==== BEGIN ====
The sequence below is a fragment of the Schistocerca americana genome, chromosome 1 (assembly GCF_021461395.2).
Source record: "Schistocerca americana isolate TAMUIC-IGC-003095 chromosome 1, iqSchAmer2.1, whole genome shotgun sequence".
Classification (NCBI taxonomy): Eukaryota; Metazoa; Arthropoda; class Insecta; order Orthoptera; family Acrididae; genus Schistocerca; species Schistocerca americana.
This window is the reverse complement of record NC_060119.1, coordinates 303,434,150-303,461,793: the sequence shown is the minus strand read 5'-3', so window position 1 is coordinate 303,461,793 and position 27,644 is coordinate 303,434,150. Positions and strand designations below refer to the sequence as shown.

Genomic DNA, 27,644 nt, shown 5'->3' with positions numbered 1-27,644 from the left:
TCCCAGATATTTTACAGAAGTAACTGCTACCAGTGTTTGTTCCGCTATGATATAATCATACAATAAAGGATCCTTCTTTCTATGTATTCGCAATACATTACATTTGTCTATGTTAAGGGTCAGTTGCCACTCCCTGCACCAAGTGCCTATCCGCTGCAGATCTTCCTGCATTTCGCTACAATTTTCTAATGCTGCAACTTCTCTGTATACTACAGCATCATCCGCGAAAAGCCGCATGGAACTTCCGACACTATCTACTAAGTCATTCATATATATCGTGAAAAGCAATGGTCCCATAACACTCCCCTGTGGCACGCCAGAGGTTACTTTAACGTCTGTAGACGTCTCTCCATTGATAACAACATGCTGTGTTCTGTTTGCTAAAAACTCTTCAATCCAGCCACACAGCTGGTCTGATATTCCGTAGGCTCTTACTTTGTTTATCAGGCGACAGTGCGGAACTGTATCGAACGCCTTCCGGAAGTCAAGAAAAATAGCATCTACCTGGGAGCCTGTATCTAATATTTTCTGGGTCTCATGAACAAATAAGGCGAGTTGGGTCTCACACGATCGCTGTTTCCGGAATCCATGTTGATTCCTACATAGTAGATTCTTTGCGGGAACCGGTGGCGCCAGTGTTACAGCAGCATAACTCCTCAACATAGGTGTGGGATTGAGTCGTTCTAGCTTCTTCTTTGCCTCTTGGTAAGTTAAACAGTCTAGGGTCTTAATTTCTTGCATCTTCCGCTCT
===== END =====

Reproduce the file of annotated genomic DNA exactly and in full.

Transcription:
The sequence below is a fragment of the Schistocerca americana genome, chromosome 1 (assembly GCF_021461395.2).
Source record: "Schistocerca americana isolate TAMUIC-IGC-003095 chromosome 1, iqSchAmer2.1, whole genome shotgun sequence".
Classification (NCBI taxonomy): Eukaryota; Metazoa; Arthropoda; class Insecta; order Orthoptera; family Acrididae; genus Schistocerca; species Schistocerca americana.
This window is the reverse complement of record NC_060119.1, coordinates 303,434,150-303,461,793: the sequence shown is the minus strand read 5'-3', so window position 1 is coordinate 303,461,793 and position 27,644 is coordinate 303,434,150. Positions and strand designations below refer to the sequence as shown.

Genomic DNA, 27,644 nt, shown 5'->3' with positions numbered 1-27,644 from the left:
TCCCAGATATTTTACAGAAGTAACTGCTACCAGTGTTTGTTCCGCTATGATATAATCATACAATAAAGGATCCTTCTTTCTATGTATTCGCAATACATTACATTTGTCTATGTTAAGGGTCAGTTGCCACTCCCTGCACCAAGTGCCTATCCGCTGCAGATCTTCCTGCATTTCGCTACAATTTTCTAATGCTGCAACTTCTCTGTATACTACAGCATCATCCGCGAAAAGCCGCATGGAACTTCCGACACTATCTACTAAGTCATTCATATATATCGTGAAAAGCAATGGTCCCATAACACTCCCCTGTGGCACGCCAGAGGTTACTTTAACGTCTGTAGACGTCTCTCCATTGATAACAACATGCTGTGTTCTGTTTGCTAAAAACTCTTCAATCCAGCCACACAGCTGGTCTGATATTCCGTAGGCTCTTACTTTGTTTATCAGGCGACAGTGCGGAACTGTATCGAACGCCTTCCGGAAGTCAAGAAAAATAGCATCTACCTGGGAGCCTGTATCTAATATTTTCTGGGTCTCATGAACAAATAAGGCGAGTTGGGTCTCACACGATCGCTGTTTCCGGAATCCATGTTGATTCCTACATAGTAGATTCTTTGCGGGAACCGGTGGCGCCAGTGTTACAGCAGCATAACTCCTCAACATAGGTGTGGGATTGAGTCGTTCTAGCTTCTTCTTTGCCTCTTGGTAAGTTAAACAGTCTAGGGTCTTAATTTCTTGCATCTTCCGCTCT